We fear for Hatidze and her ailing mother because, barely 15 minutes into Honeyland, we have already grown to care about them and become deeply invested in their lives. Honeyland possesses a magical quality - helped in no small part by its captivating score - that draws you in and immerses you in their environment and way of life.
Nominees For Best Documentary Short Subject
The category for Best Documentary Short Subject is just as impressive as that of Best Documentary Feature. Here are the nominees:
In The Absence
When the passenger ferry MV Sewol sank off the coast of South Korea in 2014, over three hundred people lost their lives, most of them schoolchildren. Years later, the victims’ families and survivors are still demanding justice from national authorities. This is a disturbing and utterly gripping documentary - as heartbreaking as it is enraging.
Learning To Skateboard In A Warzone (If You’re A Girl)
Kabul is a difficult and dangerous place to live - particularly if you are female. This story of girls learning to read, write - and skateboard - is wonderful, heartwarming and inspiring. The documentary follows a class of young girls from disadvantaged neighbourhoods, growing in confidence through the joy of skateboarding and the warmth of the women who teach them.
Life Overtakes Me
Facing deportation, hundreds of refugee children in Sweden have become afflicted with resignation syndrome, withdrawing from the world into a coma-like state as if frozen for months, or even years. Available on Netflix, Life Overtakes Me is a heartbreaking documentary that follows the anguished parents who are struggling to care for their sick children.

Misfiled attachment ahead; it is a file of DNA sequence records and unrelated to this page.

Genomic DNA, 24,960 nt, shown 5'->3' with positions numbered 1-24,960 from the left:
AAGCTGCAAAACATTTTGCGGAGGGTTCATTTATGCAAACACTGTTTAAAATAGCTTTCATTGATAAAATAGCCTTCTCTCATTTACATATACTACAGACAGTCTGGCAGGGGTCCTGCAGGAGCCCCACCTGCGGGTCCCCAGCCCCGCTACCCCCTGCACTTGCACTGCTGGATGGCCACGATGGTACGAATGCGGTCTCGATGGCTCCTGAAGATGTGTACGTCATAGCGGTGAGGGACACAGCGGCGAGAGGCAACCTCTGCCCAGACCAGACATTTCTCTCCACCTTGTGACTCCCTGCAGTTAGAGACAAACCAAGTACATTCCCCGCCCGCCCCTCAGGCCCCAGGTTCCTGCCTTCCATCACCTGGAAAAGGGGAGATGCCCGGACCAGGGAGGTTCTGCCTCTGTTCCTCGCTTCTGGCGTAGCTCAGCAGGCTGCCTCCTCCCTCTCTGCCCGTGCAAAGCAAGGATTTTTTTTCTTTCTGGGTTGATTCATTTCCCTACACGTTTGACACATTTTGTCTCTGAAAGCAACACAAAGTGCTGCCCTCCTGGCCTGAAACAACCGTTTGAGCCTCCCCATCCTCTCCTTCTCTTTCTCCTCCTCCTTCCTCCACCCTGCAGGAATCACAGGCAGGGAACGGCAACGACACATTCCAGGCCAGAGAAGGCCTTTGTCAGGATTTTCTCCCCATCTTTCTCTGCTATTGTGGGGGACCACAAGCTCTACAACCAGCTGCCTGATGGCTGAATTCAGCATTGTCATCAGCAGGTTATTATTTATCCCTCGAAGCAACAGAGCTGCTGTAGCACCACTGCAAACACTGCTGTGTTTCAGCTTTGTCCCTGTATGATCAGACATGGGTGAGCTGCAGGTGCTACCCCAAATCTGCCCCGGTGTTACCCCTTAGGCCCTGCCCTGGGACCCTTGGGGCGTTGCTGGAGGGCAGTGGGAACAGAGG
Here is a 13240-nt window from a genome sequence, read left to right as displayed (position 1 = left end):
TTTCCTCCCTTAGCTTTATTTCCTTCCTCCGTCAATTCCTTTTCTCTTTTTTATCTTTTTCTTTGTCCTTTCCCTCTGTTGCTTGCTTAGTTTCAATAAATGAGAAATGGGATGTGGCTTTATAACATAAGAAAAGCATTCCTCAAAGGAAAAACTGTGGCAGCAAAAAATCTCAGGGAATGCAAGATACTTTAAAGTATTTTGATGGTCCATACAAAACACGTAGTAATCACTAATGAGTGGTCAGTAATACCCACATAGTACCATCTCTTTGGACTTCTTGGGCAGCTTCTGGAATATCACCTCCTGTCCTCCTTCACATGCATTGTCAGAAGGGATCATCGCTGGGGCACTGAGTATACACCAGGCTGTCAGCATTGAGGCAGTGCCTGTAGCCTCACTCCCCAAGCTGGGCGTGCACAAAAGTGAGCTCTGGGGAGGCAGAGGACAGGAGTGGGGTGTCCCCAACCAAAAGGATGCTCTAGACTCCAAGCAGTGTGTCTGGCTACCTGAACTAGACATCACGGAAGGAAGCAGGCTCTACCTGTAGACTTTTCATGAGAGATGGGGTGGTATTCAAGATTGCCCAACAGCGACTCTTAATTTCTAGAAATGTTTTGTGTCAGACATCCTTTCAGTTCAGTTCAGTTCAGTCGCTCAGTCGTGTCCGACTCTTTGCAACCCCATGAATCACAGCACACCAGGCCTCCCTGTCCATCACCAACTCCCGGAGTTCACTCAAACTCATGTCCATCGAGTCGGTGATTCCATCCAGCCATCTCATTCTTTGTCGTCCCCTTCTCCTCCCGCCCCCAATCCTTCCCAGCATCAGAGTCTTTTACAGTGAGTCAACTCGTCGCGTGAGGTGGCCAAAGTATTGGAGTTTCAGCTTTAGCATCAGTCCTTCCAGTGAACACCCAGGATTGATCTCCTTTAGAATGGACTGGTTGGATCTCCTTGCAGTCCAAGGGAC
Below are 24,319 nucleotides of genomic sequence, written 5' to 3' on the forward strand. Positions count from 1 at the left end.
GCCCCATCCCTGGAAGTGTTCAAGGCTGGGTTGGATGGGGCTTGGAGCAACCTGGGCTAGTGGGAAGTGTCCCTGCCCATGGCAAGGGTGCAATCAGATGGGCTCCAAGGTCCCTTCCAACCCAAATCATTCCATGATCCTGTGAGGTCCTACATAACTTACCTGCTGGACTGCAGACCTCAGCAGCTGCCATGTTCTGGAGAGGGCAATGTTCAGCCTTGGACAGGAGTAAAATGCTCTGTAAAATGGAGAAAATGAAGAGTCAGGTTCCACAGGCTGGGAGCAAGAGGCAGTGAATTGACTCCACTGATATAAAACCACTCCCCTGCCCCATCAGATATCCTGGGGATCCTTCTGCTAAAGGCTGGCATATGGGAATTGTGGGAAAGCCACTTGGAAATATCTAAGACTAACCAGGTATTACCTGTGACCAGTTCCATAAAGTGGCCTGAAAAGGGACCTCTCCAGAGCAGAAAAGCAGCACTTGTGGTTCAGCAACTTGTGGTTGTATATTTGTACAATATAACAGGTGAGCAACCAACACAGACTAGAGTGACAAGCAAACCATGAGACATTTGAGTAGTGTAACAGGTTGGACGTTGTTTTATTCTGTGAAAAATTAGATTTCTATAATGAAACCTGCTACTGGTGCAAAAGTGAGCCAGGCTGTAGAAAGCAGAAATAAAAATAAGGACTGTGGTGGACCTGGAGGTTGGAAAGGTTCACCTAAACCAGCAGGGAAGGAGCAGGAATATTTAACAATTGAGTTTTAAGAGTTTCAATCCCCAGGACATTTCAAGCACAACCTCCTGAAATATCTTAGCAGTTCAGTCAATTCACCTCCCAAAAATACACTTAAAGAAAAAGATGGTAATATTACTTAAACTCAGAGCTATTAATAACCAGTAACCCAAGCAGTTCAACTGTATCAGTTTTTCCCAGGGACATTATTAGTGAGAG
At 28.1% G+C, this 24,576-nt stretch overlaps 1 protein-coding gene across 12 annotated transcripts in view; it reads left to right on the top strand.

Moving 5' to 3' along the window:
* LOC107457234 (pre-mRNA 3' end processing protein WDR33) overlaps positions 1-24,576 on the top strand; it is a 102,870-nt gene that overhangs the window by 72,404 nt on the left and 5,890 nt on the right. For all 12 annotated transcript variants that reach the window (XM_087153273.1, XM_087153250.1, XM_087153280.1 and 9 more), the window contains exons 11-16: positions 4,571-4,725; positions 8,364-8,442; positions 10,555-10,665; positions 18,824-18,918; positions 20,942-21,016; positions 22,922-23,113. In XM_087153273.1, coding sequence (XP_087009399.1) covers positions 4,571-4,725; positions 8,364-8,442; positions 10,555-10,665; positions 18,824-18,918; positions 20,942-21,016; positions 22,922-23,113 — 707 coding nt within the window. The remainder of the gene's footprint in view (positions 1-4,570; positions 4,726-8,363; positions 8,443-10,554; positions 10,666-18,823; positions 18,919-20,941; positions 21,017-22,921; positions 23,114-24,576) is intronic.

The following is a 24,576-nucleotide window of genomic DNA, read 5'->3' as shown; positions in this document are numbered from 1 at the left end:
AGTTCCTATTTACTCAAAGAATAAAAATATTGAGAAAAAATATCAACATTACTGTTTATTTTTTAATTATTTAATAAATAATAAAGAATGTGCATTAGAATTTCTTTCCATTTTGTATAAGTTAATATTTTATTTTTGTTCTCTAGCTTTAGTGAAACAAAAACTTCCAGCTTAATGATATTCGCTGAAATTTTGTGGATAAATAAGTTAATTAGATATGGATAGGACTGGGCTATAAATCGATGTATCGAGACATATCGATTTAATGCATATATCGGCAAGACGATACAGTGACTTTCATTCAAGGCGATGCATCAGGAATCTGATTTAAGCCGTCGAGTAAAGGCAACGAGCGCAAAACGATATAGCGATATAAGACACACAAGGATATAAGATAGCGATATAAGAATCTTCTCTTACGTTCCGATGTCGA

St. Louis Superman
Bruce Franks Jr., a Ferguson activist and battle rapper who was elected to the overwhelmingly white and Republican Missouri House of Representatives, must overcome both personal trauma and political obstacles to pass a critical bill for his community.
Walk Run Cha-Cha
Paul and Millie Cao lost their youth to the aftermath of the Vietnam War. Forty years later, they have become successful professionals in Southern California and are rediscovering themselves on the dance floor.
Over To You...
What did you think about the 2020 Oscar nominations? Do you agree with the Academy’s picks for Best Documentary Feature and Best Documentary Short Subject?
Let me know in the comments section below or over on Twitter. You can find me @500DaysOfFilm.